“The truth is that no one knows when they could become disabled. By making attractions, accommodations, and transportation inclusive now, you’re not only helping people with disabilities today, but potentially yourself in the future as well. Accessibility benefits us all.”
According to the World Health Organization, nearly one in five people have a disability. Therefore, by making travel more accessible, at least 20% more people could be traveling. This includes working class people with disabilities that have money to spend. By excluding them, the tourism industry is missing out on a huge market.
And we say “at least” 20% because most people with disabilities don’t travel alone. We’ve skipped certain attractions or not paid extra for an additional tour because they were not accessible for Mark. That means they lost not only his money, but also that of his companion.
Destinations and attractions could increase their profits by making travel accessible for Deaf and Hard of Hearing people, as well as their friends, family, and significant others.
Interesting Facts: According to an American Institutes for Research (AIR) report, the total after-tax disposable income* for working-age people with disabilities is about $490 billion. Discretionary income** for working-age people with disabilities is about $21 billion.
*Disposable income is the amount of money available to a household for both saving and spending, after taxes.
**Discretionary income is the amount of money remaining after the deduction of taxes, other mandatory charges, and expenditures on necessary items. It is the money that people spend on nonessential goods or services like dining out, travel, and entertainment.
How Can The Travel Industry Become Deaf Friendly?
The most important thing for destinations and attractions to find out is what accommodations their visitors would like. If they are unable to accommodate the visitor’s first choice, then offer a second choice.
There are different aspects of Deaf Friendly Tourism. At a minimum, however, destinations and attractions should have a way to provide information via text. This could be through typed out scripts, captions, or digitally on devices such as iPads.
Caption All Videos – You’d be surprised how many places don’t have their videos captioned. Or we’ve had to ask for them to be turned on. Captions should be on all the time.
Provide Docent/Guide Scripts – Docents and tour guides memorize the information they are providing. This information should be in a text format (laminated sheet of paper or iPad) so that a Deaf or Hard of Hearing person can follow along.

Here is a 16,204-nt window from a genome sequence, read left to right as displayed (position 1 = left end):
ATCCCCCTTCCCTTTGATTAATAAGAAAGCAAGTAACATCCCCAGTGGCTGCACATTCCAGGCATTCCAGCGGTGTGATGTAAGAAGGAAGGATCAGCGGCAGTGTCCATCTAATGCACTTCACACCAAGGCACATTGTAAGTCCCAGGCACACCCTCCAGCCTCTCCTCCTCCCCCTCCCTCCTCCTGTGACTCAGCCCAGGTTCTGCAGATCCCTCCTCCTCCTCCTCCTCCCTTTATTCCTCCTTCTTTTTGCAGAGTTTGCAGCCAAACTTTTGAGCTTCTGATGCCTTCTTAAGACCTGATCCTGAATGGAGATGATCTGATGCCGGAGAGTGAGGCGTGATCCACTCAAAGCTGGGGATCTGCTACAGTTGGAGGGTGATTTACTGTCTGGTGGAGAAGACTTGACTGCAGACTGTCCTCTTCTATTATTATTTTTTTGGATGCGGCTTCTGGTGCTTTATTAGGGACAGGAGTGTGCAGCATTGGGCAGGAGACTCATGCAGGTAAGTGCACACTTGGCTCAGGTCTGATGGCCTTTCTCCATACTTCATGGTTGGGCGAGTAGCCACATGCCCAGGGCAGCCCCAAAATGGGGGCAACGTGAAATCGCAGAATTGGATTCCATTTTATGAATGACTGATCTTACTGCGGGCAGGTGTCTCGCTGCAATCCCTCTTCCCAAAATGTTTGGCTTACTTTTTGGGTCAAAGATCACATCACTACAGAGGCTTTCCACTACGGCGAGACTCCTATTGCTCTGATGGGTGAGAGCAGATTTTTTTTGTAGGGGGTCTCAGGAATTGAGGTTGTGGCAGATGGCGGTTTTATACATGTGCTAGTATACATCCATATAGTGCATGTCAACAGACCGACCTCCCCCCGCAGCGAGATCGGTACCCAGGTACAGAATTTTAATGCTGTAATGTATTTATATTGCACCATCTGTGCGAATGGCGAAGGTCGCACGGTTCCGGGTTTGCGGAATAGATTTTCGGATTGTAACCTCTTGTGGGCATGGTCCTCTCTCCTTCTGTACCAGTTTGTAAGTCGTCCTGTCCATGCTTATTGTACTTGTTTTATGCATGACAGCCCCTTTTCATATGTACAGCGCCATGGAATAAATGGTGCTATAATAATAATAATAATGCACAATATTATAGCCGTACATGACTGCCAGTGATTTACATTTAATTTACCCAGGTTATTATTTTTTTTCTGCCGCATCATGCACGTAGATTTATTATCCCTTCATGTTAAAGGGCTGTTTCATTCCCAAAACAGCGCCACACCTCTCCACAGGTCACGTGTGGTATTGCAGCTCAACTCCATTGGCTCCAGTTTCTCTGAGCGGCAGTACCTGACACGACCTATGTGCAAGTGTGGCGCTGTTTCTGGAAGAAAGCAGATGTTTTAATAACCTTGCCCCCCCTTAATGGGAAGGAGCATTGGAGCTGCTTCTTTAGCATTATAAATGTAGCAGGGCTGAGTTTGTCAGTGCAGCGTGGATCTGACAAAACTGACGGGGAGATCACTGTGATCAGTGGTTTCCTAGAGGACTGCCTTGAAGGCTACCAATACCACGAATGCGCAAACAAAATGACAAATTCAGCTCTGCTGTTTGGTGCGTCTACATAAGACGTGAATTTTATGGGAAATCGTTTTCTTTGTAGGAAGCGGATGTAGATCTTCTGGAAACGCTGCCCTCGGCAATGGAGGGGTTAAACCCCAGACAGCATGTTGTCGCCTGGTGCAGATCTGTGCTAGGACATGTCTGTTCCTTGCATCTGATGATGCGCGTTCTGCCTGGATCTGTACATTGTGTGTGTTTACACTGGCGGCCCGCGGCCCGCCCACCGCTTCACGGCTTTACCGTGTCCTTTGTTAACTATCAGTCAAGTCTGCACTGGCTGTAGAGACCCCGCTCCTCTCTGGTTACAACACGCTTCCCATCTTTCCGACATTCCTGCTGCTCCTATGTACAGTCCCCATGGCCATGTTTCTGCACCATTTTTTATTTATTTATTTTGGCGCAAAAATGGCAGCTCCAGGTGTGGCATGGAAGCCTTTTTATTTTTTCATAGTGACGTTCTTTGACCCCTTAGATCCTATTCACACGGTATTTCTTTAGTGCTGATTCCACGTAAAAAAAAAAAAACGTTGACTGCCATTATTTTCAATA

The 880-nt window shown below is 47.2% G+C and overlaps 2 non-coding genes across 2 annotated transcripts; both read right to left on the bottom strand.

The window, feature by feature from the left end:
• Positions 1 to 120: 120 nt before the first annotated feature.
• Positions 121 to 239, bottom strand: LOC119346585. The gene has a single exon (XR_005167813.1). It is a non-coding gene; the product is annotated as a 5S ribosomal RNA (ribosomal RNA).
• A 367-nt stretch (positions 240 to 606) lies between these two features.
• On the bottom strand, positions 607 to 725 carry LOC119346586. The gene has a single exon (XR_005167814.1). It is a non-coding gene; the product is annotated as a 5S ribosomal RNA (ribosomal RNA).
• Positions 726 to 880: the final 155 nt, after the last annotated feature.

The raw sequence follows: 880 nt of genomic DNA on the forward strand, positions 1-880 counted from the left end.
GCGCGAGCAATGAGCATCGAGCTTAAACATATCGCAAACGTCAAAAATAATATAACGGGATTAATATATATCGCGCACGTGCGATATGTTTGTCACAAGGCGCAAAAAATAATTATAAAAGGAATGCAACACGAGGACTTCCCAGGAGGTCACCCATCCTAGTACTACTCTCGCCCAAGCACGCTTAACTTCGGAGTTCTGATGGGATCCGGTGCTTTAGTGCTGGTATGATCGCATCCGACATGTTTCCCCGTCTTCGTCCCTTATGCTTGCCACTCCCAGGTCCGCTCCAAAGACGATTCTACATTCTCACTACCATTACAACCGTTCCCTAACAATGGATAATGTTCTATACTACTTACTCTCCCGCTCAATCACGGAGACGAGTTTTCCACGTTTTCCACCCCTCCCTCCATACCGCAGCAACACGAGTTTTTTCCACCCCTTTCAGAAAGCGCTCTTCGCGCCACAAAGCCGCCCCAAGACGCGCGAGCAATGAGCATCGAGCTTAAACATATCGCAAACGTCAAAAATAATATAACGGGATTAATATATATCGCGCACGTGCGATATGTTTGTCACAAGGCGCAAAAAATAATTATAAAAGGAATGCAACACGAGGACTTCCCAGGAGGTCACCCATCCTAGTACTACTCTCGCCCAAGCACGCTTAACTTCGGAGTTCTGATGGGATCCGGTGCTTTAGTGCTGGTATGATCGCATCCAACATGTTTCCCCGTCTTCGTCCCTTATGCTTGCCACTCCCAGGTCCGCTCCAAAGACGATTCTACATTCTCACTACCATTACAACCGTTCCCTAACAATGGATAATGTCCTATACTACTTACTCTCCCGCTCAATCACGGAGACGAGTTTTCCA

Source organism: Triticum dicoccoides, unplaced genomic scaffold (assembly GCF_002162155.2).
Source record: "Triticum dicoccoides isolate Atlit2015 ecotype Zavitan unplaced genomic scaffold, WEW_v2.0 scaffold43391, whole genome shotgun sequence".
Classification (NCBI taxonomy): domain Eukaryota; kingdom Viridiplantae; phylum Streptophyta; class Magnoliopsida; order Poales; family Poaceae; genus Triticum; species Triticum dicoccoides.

The text should also have a Frequently Asked Questions section. This helps when a fellow traveler asks a question that leads the docent or guide to go off script.
Provide Transcripts Of Audio Recordings – We once visited an attraction where all of the information was disseminated through audio recordings. We’re sure kids probably love to push the buttons and hear stories, but for us it was very frustrating. There should have been transcripts available.
At the opposite spectrum, while we were in Sandwich, Massachusetts we visited the Sandwich Glass Museum. This attraction had a few interactive displays using holograms. Before even asking, we were provided with an audio transcript so that Mark could follow along with the display’s presentation. We really appreciated that!
Provide Sign Language Interpreters – Did you know sign language is, in many cases, a Deaf person’s first language? Written text is actually their second language.
Therefore, the Deaf community prefers that information be presented to them in sign language first before text. To go above and beyond, attractions should have a sign language interpreter at all times, not only upon request.
Provide Sign Language Tours – Aside from providing sign language interpreters, an attraction could also offer sign language tours. Attractions could contract a Deaf person to provide a weekly or monthly tour.
If you’d like to read more about the financial benefits of Deaf Friendly Tourism and the rights of Deaf and Hard of Hearing people, we suggest looking at the links below:
- A Hidden Market: The Purchasing Power of Working-Age Adults With Disabilities
- Disability influences a trillion Dollars in Disposable Income?
- National Association of the Deaf FAQ
- Americans with Disabilities Act Title III
Final Thoughts On Deaf Travel
The point of this is not to shame or bash anyone. It’s hard to know these things when you don’t have any experience with Deaf Travel or Deaf Friendly Tourism. We do want to spread awareness though.
The Americans with Disabilities Act (ADA), a civil rights law that prohibits discrimination based on disability, turns 30 this year. It’s time more people know about inclusivity and accessibility.
We hope that destinations, attractions, and tour operators are open to making the changes necessary so that all Deaf and Hard of Hearing people can travel without difficulties.